12 June 2014 at 23:34  
Blogger Happy Jack said...

Danjo, Happy Jack asks if bitchiness, provocation and attempts to demean others, are all you have in your locker?

We're social as well as spiritual creatures. People seek approval from their peers. And, to some extent, 'reality' is a social construct. That's why parents are so critical in forming the character and values of children. Permission is given in formal and informal ways for behaviour. And restraint is external as well as internal.

All pretty basic stuff really which someone who studied philosophy as an undergraduate should know.

13 June 2014 at 00:21  
Blogger DanJ0 said...

Dodo :", Happy Jack asks if bitchiness, provocation and attempts to demean others, are all you have in your locker?"

followed by:

"All pretty basic stuff really which someone who studied philosophy as an undergraduate should know."

Heh.I don't suppose stuff like that really registers with other people. It was actually your doing that which gave me certainty that it was truly you at the keyboard when you were lying about your identity again, you know. It's like when you were quietly but constantly goading the blog owner some time ago, it's under the radar stuff trying to chip away without being too obvious. You're actually a fairly sophisticated troll, I'll give you that, though I find it pretty odd given that you're an old man. The demographic for that is normally troubled teenage boys. I think the Internet is a fascinating place, especially forms, chatrooms, and the like.

13 June 2014 at 06:28  
Blogger DanJ0 said...

I'll see you on another thread, Dodo, where no doubt you'll be wanting to talk with me about, well, liberalism and homosexuality again. That is, your poor understanding of liberalism, and the boilerplate Roman Catholic view of homosexuality. Oh how I'll be looking forward to that.

13 June 2014 at 06:34  
Blogger David Grey said...

Carl

Teaching children societal norms like not killing and stealing is entirely different from feeding them your own personal idealogical preferences such as religious, political or vegetarian motivations.

Give your own child a blinkered one dimensional upbringing if you like but the state shouldnt pay for schools to do this to children for you.

13 June 2014 at 12:17  
Blogger David Grey said...

Look at all those millions of muslims who have been hidden from the one true Christian God on account of their parents telling their child Islam is the true religion.

Maybe if those children had a choice they would become Christians and be saved, have u thought of that?

Of course, muslims could say the same thing about children forcefed christianity.

It really is laughable how religion just goes on down the ages as one parent tells the child what to believe and he tells his child and so on and so on. Thats why you have 'Christian countries' and 'Muslim Countries'. Religion is inherited.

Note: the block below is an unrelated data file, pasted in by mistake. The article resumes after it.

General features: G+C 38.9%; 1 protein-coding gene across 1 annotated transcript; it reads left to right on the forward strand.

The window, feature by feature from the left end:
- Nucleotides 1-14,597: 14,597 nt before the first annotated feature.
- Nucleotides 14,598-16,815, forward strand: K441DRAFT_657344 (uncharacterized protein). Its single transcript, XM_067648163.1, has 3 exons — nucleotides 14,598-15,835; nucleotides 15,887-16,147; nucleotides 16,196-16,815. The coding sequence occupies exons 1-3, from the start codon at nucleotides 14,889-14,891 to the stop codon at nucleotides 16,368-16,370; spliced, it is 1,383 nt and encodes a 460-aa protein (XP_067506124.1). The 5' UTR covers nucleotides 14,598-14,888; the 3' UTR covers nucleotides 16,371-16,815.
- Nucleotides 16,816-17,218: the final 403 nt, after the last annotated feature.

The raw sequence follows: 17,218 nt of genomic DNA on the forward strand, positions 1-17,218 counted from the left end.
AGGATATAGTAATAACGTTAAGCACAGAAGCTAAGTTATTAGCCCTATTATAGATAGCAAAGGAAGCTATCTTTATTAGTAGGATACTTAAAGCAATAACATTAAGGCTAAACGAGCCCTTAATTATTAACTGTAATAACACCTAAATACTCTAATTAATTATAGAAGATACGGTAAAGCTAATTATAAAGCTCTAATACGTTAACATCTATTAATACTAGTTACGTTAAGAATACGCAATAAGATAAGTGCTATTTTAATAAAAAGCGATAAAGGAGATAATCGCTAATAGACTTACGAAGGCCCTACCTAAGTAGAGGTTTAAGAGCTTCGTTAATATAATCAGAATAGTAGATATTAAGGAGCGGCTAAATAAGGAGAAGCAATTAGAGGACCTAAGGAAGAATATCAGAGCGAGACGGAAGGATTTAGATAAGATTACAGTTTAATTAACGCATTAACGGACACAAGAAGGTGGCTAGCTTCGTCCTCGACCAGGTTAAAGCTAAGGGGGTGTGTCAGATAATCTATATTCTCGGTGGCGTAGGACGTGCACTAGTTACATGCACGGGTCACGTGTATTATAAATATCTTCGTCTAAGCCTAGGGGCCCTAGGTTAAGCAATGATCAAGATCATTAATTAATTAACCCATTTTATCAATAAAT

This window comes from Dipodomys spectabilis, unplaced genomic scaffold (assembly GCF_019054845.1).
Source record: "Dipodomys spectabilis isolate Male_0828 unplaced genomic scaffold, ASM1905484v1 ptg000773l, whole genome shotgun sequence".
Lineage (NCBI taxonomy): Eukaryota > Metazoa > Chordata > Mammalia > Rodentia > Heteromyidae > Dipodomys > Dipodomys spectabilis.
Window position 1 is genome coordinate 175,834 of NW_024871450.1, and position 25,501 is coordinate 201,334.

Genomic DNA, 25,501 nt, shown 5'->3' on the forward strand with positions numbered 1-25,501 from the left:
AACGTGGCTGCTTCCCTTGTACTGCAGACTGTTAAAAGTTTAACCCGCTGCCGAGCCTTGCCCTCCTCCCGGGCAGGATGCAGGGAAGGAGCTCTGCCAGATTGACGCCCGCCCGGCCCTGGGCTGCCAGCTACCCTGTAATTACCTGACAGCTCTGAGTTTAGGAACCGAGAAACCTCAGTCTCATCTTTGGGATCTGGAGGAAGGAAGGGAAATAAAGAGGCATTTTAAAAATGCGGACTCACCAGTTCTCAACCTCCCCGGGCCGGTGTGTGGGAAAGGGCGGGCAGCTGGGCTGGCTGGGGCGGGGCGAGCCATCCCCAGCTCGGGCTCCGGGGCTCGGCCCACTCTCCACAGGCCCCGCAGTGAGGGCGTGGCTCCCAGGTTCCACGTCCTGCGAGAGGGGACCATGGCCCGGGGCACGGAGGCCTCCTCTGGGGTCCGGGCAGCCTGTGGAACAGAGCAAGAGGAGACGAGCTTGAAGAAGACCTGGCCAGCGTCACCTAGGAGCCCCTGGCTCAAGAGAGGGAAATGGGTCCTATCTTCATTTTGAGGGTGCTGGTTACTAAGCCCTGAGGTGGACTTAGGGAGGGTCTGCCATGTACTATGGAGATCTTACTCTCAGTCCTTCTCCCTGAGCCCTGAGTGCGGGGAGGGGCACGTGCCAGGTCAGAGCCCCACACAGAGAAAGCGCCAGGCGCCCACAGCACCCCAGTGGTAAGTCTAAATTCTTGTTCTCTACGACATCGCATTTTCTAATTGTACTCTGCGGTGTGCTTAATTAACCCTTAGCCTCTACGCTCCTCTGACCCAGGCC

13 June 2014 at 12:22  
Blogger David Grey said...

Of course, if children were taught to stop and think and be sceptical religion would die out in a generation. So i completely understand why you lot want to indoctrinate them.

A child is naive and gullbile, an adult is not.

Adults arent going to fall for grand claims with no evidence are they lol. I'll repeat that - NO EVIDENCE.

you lot really are hilarious.

i just saw a unicorn outside. it said send me a fiver and you won't die.

Cos thats really what youre all afraid of right? Youre still the little child scared to die that mum and dad told not to worry cos God exists and you go to heaven.

If there was no afterlife preached in the bible im sure youd all be a lot more sceptical haha

13 June 2014 at 12:29  
Blogger carl jacobs said...

This comment has been removed by the author.

13 June 2014 at 13:15  
Blogger carl jacobs said...

David Grey

It's nice that you disbelieve in God and all but I really don't care that you think there is no God. And I require neither your permission nor your approval for how I chose to raise my kids.

You asked a question. I answered it. I have no interest in sparring with you over the existence of God. Especially give the quality of argument you displayed in that series of posts. When I have to ask myself "Did he write that under the influence of alcohol?" - and I did ask that question of myself after I read your last three posts - that's usually a good sign that it's time to exit stage right.

Do feel free to provide a stirring soliloquy for the viewing audience.

carl

13 June 2014 at 13:45  
Blogger William Lewis said...

Of course, if children were taught to stop and think and be sceptical religion would die out in a generation. So i completely understand why you lot want to indoctrinate them.